Violin, Domenico Montagnana, Venice, 1727

Printed label: “Domenicus Montagnana Sub Si- / gnum Cremonæ Venetiis 1727”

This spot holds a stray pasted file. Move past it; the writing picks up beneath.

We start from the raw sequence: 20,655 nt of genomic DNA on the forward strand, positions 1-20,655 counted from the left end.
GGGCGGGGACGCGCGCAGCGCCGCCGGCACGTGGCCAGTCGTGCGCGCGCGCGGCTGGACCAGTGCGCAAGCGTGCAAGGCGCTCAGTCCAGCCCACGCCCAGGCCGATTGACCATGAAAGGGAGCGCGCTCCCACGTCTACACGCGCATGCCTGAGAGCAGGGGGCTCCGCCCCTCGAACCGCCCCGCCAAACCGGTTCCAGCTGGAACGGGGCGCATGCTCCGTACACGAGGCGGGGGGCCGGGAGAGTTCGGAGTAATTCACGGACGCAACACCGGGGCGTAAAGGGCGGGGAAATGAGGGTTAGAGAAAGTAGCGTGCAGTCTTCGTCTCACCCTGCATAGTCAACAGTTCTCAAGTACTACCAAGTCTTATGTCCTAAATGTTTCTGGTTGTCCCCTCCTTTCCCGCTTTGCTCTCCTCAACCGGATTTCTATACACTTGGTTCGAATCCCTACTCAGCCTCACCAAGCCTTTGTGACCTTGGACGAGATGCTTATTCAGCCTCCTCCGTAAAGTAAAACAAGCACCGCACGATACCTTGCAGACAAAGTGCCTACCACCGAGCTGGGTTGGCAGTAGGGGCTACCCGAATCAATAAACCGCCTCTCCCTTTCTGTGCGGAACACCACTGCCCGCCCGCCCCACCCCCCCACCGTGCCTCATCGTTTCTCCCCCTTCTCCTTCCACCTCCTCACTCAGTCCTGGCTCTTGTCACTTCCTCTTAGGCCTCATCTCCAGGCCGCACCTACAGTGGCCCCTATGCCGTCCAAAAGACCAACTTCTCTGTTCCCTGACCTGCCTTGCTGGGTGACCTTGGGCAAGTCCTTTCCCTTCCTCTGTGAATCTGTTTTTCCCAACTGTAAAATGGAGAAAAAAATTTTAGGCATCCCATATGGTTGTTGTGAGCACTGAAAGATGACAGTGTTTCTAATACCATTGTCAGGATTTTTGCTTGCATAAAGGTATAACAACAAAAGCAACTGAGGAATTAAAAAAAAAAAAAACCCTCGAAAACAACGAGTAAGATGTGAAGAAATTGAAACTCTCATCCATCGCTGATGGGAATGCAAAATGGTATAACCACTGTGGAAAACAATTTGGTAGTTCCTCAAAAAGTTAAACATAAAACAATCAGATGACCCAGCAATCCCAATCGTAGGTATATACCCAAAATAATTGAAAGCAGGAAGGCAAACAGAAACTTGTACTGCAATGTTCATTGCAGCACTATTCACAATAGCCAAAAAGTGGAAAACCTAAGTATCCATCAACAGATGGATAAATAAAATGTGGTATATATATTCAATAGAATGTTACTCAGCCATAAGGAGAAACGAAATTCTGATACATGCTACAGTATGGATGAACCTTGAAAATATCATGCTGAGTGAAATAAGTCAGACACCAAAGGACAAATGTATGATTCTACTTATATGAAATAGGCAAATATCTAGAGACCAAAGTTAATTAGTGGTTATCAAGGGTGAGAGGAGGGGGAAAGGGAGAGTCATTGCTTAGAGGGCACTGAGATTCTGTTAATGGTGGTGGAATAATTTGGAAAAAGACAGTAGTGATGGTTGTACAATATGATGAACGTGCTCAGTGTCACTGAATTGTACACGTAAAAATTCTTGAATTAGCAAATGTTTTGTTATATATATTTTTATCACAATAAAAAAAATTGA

A note on the printed label of this fine Venetian violin reads “Sub Signum Cremonæ.” From 1719, Montagnana used “alla Cremona” as the sign of his workshop located in Venice on Calle dei Stagneri, demonstrating that Cremona was already a synonym for quality at the time. We may also interpret the sign as an indicator of Montagnana’s great commitment to quality. Perhaps the influence of Cremonese style elements can also be traced to Pietro Guarneri, who had settled in Venice in the 1720s. Remarkably, Montagnana’s early instruments also have features found on Stainer’s instruments, such as the relatively high arching and the cut of the f-holes and the scroll. Montagnana’s violin from 1727 is excellently preserved. The wood of the two-part belly is not from the same log. The bass side is fine-grained in the middle, with the annual rings growing wider toward the edge, whereas the treble side has medium-wide grain throughout. A dendrochronological report found the latest growth ring on both halves of the belly to be from 1707. The analysis established a high correlation with two instruments by Pietro Guarneri and the violin by Santo Serafin, Venice, after 1748, “ex Hamma.” The three violinmakers living in Venice are likely to have acquired their resonance wood from the same stock. The divided back exhibits tight, horizontal flames. The structure of the rib wood differs from that of the back, and the flames are wider. The arching is medium high. The violin has harmoniously cut f-holes with small, perfectly circular eyes. Stainer’s influence is apparent in the scroll design. The shape of the volutes and the delicate edges differ considerably from Stradivari’s work from the 1720s. Montagnana’s instruments stand out for their intense, reddish varnish. The color varnish lies over a golden-yellow ground and shows a pronounced craquelure, above all on the back.